CH:  Firstly, it is important to say that as a festival we are always blown away by the films we receive. There is so much talent out there and we are beyond privileged that we get to showcase incredible films to our audiences in Norwich.

When we are selecting shorts, we are always looking for inspiring and creative films that challenge, entertain and offer something new for our audiences. It is fair to say that the strongest factor for selecting a film is the strength of the story. When judging shorts, it’s important that the film can engage the viewer from start to finish and if the film can do this, it has a good chance of being selected. However, we also need to be mindful of other factors such as direction, quality of performances, editing, pace and structure of the film etc. etc. There are so many factors to consider when judging a film, it is vital for the programmer to think about all of the above.

SB: How key are film festivals in offering an output for emerging filmmaking talent?

CH: They are so important. They offer filmmakers the opportunity to meet new artists, access film markets, attend workshops to support practice and development and, most importantly, provide that platform for filmmakers to screen their own films.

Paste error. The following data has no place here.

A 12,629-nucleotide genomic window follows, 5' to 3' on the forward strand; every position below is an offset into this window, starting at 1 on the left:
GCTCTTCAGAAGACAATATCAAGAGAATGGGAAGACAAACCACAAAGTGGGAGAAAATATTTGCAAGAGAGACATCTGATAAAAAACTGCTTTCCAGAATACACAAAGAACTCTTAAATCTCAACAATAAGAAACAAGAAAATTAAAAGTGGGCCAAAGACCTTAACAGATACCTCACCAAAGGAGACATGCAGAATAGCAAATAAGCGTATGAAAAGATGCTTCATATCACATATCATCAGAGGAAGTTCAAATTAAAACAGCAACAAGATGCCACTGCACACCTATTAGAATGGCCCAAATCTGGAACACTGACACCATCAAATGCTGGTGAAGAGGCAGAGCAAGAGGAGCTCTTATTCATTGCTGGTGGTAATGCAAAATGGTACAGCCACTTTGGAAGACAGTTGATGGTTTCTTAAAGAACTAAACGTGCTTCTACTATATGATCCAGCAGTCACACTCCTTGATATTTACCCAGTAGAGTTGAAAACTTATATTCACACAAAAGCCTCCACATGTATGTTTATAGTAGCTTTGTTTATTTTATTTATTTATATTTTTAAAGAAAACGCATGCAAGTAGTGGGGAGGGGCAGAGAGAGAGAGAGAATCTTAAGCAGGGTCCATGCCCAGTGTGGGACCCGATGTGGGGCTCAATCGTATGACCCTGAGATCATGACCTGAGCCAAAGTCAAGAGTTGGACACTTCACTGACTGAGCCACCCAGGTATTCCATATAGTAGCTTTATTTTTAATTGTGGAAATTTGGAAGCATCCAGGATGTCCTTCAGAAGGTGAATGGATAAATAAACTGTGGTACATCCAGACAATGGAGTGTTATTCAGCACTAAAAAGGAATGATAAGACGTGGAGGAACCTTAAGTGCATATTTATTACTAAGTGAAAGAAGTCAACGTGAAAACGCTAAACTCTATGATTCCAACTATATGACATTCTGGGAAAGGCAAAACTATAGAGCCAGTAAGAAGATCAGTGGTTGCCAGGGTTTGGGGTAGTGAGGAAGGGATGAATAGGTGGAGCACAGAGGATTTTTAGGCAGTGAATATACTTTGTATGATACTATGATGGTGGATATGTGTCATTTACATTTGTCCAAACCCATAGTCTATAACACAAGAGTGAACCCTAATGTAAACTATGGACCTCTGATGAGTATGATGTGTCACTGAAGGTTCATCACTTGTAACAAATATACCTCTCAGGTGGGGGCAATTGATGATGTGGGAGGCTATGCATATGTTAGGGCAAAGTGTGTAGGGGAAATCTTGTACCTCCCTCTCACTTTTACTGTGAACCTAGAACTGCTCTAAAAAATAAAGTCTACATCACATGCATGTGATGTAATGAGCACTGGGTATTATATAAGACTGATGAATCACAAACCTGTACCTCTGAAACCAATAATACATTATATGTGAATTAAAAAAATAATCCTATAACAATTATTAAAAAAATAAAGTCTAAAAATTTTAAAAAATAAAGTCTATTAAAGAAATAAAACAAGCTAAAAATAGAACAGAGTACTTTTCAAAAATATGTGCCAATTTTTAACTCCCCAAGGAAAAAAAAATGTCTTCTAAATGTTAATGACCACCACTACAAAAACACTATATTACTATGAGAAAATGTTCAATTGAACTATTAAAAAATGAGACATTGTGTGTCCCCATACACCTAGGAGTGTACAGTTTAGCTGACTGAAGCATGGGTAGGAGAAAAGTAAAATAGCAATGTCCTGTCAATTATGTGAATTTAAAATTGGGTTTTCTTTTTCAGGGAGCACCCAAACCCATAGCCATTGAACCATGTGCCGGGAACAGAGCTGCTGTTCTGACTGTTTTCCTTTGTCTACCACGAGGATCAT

For emerging filmmakers who are submitting to festivals it also offers them a chance to win awards if their film is selected, and this can make accessing future funding so much easier. Whiplash is a great example. As a short film it played at the Sundance Film Festival in 2013. Following its success, Damien Chazelle was able to turn it into a feature film which then went on to win three Academy Awards. Therefore, submitting to festivals is crucial in any filmmaker’s journey – they are the stepping stones to great success, work and recognition.

They also do a lot of promotion through film screenings and filmmaker interviews. This can increase a filmmaker’s presence on a global scale. For instance, here at the NFF we have over 18,000 social media followers with over 3 million impressions and we received over 70,000-page views to our website. Therefore, if a festival selects your film, then people visiting festival websites and its social media channels might just stumble across your film and this will subsequently create exposure.

Murray Woodfield, Director of the UK Film Festival (UKFF) spoke also with Sam about their core values of championing great films from filmmakers who might not yet have had the chance for a public screening of their work.

Screening in the heart of London, they celebrate the cultural diversity of films made in the UK and welcome films from all over the World.

Miro Interview Film Festival

Cruel (2018) by the Brazilian Fridman Sisters was screened at UKFF

SB: How importantly do you value the role of film festivals in offering an output for emerging filmmaking talent?